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Noel v. CARrite of Garden City

United States District Court, E.D. Michigan, Southern Division

July 16, 2019

SHERWED ANN NOEL, Plaintiff,
v.
CARITE OF GARDEN CITY, LANG AUTOMOTIVE, INC., CARITE, INC., CARITE CORPORATE, LLC, KEITH LANG, and DANNY MCDONALD, Defendants.

          Stephanie Dawkins Davis, Mag. Judge

          ORDER GRANTING DEFENDANTS CARITE, INC. AND CARITE CORPORATE, LLC'S MOTION TO DISMISS [ECF NO. 9]

          Victoria A. Roberts, United States District Judge

         I. INTRODUCTION

         Sherwed Ann Noel brings this action against CARite of Garden City, Lang Automotive, Inc., CARite, Inc., CARite Corporate, LLC, Keith Lang, and Danny McDonald; Noel says Defendants violated her civil rights by creating and maintaining a racially hostile work environment. She also alleges wrongful termination and retaliation. Noel brings her claims under 42 U.S.C. § 1981, Title VII of the Civil Rights Act of 1964, and Michigan's Elliott-Larsen Civil Rights Act (“ELCRA”).

         CARite Inc. and CARite Corporate, LLC (collectively, “CARite”) move to dismiss under Federal Rule of Civil Procedure 12(b)(6); CARite says Noel fails to state a claim upon which relief can be granted because she fails to plead facts sufficient to show that CARite was her employer; this is a prerequisite under each of Noel's causes of action.

         The Court agrees with CARite and GRANTS its motion to dismiss.

         II. BACKGROUND

         Noel, an African-American female, began working at CARite of Garden City in 2010 as a salesperson. Pursuant to the CARite Dealership Agreement, CARite granted Keith Lang and Lang Automotive, Inc. a license to use its brand name at Lang's dealership. Noel says that she was the only African-American working at CARite of Garden City at the times relevant to her claims.

         Noel says that Danny McDonald-one of her co-workers-repeatedly called her a nigger over the course of two years. Noel says that, on several occasions, McDonald called her a nigger in front of Keith Lang, their boss, and Kenneth Barnes, the dealership's general manager. Noel further alleges that although Lang and Barnes were aware of these derogatory remarks and received numerous complaints, they failed to discipline McDonald. Noel says that she made over five complaints to management during 2017 and 2018 until her termination on April 12, 2018.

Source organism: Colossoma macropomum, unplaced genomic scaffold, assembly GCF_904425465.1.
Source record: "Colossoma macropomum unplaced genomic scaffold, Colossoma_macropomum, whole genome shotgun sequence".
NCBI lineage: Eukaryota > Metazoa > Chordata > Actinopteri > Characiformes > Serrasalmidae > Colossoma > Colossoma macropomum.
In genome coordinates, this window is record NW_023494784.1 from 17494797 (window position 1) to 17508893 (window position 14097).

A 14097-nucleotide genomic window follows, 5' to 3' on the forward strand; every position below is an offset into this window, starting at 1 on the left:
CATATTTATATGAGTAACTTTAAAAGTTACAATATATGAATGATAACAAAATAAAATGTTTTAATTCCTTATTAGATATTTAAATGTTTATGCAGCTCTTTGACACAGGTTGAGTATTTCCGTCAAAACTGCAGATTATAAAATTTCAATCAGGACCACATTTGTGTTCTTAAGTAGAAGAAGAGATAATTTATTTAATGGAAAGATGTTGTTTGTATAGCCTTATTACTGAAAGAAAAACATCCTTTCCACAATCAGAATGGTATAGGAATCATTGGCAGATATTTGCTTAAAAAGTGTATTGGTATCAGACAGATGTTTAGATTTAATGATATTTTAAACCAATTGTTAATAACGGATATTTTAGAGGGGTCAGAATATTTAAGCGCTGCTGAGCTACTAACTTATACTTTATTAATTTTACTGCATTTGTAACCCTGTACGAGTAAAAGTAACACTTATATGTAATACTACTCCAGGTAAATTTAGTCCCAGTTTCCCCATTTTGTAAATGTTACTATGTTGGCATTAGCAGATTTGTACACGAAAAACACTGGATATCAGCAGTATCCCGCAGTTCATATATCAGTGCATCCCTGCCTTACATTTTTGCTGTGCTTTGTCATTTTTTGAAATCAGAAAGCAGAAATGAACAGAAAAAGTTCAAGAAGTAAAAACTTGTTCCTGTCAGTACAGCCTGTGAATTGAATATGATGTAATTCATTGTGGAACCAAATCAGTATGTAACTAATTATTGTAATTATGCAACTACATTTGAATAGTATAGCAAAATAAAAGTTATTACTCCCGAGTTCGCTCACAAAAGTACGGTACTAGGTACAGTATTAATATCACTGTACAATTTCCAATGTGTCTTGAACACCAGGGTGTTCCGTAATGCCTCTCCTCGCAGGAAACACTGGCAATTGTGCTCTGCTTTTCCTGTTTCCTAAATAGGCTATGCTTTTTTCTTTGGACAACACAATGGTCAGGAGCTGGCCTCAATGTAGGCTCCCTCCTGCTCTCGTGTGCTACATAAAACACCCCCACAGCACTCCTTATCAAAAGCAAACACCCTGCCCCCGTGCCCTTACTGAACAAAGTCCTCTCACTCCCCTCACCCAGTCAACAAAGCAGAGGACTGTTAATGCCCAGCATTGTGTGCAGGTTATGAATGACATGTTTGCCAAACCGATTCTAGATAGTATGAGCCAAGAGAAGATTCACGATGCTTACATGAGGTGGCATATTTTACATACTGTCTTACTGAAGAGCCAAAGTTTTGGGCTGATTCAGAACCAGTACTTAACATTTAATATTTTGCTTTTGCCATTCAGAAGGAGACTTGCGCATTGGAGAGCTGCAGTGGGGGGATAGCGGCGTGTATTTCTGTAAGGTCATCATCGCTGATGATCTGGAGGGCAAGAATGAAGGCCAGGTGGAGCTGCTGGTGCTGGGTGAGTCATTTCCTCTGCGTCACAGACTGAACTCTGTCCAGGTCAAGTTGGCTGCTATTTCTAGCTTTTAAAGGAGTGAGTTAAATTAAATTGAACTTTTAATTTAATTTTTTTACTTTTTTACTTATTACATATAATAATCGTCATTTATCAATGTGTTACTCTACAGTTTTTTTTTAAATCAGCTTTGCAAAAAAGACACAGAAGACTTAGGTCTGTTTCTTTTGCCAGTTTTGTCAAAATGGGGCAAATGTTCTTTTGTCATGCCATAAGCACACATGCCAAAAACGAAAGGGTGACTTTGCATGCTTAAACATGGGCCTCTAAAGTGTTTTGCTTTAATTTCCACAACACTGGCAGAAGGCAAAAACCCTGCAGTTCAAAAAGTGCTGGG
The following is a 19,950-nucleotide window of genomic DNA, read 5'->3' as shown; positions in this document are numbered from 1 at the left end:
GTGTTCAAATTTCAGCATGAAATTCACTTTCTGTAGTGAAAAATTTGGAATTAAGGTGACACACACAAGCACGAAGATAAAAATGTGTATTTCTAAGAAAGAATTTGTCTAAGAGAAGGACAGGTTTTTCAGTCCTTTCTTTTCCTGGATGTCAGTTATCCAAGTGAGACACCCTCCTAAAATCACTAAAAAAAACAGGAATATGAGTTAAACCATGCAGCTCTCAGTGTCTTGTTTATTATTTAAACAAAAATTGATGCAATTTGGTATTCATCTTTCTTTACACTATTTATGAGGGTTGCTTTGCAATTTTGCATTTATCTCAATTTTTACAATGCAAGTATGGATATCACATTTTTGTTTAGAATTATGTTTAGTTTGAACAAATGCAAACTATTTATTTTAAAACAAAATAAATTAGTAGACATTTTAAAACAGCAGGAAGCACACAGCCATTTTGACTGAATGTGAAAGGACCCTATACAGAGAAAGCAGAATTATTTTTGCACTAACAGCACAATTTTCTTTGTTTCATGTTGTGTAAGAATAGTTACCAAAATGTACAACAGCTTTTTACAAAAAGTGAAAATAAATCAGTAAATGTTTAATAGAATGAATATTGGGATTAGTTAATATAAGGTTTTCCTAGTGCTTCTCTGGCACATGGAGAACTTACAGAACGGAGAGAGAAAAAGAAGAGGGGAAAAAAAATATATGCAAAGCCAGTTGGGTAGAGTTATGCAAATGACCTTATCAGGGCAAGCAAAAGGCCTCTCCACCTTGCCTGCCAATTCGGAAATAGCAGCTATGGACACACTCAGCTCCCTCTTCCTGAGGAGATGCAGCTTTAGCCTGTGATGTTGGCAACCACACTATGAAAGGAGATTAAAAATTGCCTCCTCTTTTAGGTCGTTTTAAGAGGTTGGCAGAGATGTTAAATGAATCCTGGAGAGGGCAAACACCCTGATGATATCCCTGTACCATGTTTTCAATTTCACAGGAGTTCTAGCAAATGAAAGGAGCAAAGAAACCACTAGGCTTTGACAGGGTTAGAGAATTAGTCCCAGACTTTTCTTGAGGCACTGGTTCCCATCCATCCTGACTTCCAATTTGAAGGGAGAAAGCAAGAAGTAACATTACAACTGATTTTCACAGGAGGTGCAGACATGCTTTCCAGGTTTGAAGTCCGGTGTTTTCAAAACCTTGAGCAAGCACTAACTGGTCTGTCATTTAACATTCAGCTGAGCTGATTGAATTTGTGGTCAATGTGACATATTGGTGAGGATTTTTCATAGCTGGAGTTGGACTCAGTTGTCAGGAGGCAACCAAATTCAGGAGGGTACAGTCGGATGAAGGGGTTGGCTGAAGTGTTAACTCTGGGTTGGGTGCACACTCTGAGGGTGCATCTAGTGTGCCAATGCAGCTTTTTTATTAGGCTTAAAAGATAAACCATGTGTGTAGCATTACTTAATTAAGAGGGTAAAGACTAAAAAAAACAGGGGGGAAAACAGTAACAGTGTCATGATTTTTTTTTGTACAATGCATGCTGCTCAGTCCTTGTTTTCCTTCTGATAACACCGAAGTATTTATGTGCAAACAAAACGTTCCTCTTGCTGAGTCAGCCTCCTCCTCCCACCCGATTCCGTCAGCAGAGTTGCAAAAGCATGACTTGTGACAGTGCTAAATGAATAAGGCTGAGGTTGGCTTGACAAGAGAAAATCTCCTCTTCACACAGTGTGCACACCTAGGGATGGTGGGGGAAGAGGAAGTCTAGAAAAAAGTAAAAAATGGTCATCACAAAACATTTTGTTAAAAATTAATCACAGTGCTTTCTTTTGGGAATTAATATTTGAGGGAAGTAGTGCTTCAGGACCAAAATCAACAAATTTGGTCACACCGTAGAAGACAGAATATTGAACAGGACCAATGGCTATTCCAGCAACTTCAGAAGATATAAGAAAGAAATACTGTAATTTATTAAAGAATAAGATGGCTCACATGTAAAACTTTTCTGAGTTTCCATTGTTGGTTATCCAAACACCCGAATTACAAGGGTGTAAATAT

Noel says that her attorney served Lang with a letter on April 12, 2018; the letter notified Lang of Noel's intent to sue for violations of her civil rights under Title VII of the Civil Rights Act of 1964 and the Elliott-Larsen Civil Rights Act. Noel says that Lang fired her in response.

         Noel timely filed a charge of discrimination with the Equal Employment Opportunity Commission (“EEOC”) alleging gender and race discrimination, as well as retaliation. She received a right to sue letter.

         III. STANDARD OF REVIEW

         A motion to dismiss under Federal Rule of Civil Procedure 12(b)(6) tests a complaint's legal sufficiency. Although the federal rules only require that a complaint contain a “short and plain statement of the claim showing that the pleader is entitled to relief, ” see Rule 8(a)(2), the statement of the claim must be plausible. Indeed, “[t]o survive a motion to dismiss, a complaint must contain sufficient factual matter, accepted as true, to ‘state a claim to relief that is plausible on its face.'” Ashcroft v. Iqbal, 556 U.S. 662, 678 (2009) (quoting Bell Atl. Corp. v. Twombly, 550 U.S. 544, 570 (2007)). A claim is plausible where the facts allow the Court to infer that the defendant is liable for the misconduct alleged. Id. This requires more than “bare assertions of legal conclusions”; a plaintiff must provide the “grounds” of his or her “entitlement to relief.” League of United Latin Am. Citizens v. Bredesen, 500 F.3d 523, 527 (6th Cir. 2007).

         In deciding a motion under Rule 12(b)(6), the Court must construe the complaint in the light most favorable to the plaintiff and accept as true all well-pled factual allegations. Id. The Court “may consider the Complaint and any exhibits attached thereto, public records, items appearing in the record of the case and exhibits attached to defendant's motion to dismiss so long as they are referred to in the Complaint and are central to the ...


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